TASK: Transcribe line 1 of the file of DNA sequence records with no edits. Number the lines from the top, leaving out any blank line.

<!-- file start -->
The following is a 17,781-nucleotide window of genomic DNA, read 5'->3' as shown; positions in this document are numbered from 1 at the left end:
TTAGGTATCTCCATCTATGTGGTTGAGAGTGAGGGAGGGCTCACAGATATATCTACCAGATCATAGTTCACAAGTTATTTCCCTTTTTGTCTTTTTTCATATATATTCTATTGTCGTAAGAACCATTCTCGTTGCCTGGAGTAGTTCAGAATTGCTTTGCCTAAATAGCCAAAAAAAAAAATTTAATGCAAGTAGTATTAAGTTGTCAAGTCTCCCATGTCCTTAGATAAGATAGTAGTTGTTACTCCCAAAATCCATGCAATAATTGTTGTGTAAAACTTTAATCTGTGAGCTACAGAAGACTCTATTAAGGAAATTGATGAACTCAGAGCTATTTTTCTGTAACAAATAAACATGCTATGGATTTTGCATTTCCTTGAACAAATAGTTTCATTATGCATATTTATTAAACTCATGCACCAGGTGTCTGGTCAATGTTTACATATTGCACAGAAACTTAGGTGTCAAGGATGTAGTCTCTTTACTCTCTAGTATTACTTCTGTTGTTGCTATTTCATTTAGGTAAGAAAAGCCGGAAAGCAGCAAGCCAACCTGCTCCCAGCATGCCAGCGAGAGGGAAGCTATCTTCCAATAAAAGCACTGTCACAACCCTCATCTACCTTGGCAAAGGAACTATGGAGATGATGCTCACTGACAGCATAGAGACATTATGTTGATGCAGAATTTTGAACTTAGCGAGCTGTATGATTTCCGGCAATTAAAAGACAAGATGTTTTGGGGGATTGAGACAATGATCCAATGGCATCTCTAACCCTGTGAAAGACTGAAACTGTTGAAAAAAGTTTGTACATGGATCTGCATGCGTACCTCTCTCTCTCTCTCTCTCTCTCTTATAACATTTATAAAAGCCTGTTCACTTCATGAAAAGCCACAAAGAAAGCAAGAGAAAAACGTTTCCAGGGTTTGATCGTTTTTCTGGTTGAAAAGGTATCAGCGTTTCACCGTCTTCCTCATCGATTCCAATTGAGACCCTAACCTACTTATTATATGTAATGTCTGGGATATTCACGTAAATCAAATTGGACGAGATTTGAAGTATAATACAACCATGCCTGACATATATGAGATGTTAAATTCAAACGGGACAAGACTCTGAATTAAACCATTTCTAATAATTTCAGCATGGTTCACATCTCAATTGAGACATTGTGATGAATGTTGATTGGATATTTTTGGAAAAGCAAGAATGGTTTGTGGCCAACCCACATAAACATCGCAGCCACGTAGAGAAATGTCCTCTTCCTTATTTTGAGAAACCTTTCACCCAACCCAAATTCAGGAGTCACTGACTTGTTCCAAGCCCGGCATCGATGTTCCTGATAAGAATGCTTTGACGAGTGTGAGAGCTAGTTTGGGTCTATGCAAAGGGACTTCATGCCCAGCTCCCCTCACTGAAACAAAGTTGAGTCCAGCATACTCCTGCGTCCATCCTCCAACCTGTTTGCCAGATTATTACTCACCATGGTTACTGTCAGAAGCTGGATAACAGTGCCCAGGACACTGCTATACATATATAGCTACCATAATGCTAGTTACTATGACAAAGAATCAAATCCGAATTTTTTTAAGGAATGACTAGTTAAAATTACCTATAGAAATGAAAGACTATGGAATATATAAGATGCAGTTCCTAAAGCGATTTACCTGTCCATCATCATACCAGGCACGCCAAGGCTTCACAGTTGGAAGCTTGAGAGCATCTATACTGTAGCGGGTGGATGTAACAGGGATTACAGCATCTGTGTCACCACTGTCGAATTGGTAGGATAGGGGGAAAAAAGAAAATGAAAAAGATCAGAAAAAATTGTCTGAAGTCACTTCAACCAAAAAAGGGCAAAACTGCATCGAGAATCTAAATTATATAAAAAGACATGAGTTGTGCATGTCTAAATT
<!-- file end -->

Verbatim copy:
The following is a 17,781-nucleotide window of genomic DNA, read 5'->3' as shown; positions in this document are numbered from 1 at the left end: